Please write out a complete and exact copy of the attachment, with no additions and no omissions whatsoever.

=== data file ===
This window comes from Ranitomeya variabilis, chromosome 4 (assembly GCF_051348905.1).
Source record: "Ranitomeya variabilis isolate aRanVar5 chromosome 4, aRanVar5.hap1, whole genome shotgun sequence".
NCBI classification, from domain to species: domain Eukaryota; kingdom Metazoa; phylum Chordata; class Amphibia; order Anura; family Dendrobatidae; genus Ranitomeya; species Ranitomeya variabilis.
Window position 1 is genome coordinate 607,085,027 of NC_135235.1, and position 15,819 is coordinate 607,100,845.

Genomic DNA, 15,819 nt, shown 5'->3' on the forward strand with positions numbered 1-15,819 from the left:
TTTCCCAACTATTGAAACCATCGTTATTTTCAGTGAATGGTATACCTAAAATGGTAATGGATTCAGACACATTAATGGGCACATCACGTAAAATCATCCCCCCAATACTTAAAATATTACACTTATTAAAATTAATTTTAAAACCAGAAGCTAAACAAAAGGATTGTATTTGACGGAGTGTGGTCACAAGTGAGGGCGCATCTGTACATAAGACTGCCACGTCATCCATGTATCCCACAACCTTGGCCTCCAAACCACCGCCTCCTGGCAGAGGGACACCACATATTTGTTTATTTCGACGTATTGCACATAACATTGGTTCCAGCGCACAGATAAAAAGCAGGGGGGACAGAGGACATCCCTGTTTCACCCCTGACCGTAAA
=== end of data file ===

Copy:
This window comes from Ranitomeya variabilis, chromosome 4 (assembly GCF_051348905.1).
Source record: "Ranitomeya variabilis isolate aRanVar5 chromosome 4, aRanVar5.hap1, whole genome shotgun sequence".
NCBI classification, from domain to species: domain Eukaryota; kingdom Metazoa; phylum Chordata; class Amphibia; order Anura; family Dendrobatidae; genus Ranitomeya; species Ranitomeya variabilis.
Window position 1 is genome coordinate 607,085,027 of NC_135235.1, and position 15,819 is coordinate 607,100,845.

Genomic DNA, 15,819 nt, shown 5'->3' on the forward strand with positions numbered 1-15,819 from the left:
TTTCCCAACTATTGAAACCATCGTTATTTTCAGTGAATGGTATACCTAAAATGGTAATGGATTCAGACACATTAATGGGCACATCACGTAAAATCATCCCCCCAATACTTAAAATATTACACTTATTAAAATTAATTTTAAAACCAGAAGCTAAACAAAAGGATTGTATTTGACGGAGTGTGGTCACAAGTGAGGGCGCATCTGTACATAAGACTGCCACGTCATCCATGTATCCCACAACCTTGGCCTCCAAACCACCGCCTCCTGGCAGAGGGACACCACATATTTGTTTATTTCGACGTATTGCACATAACATTGGTTCCAGCGCACAGATAAAAAGCAGGGGGGACAGAGGACATCCCTGTTTCACCCCTGACCGTAAA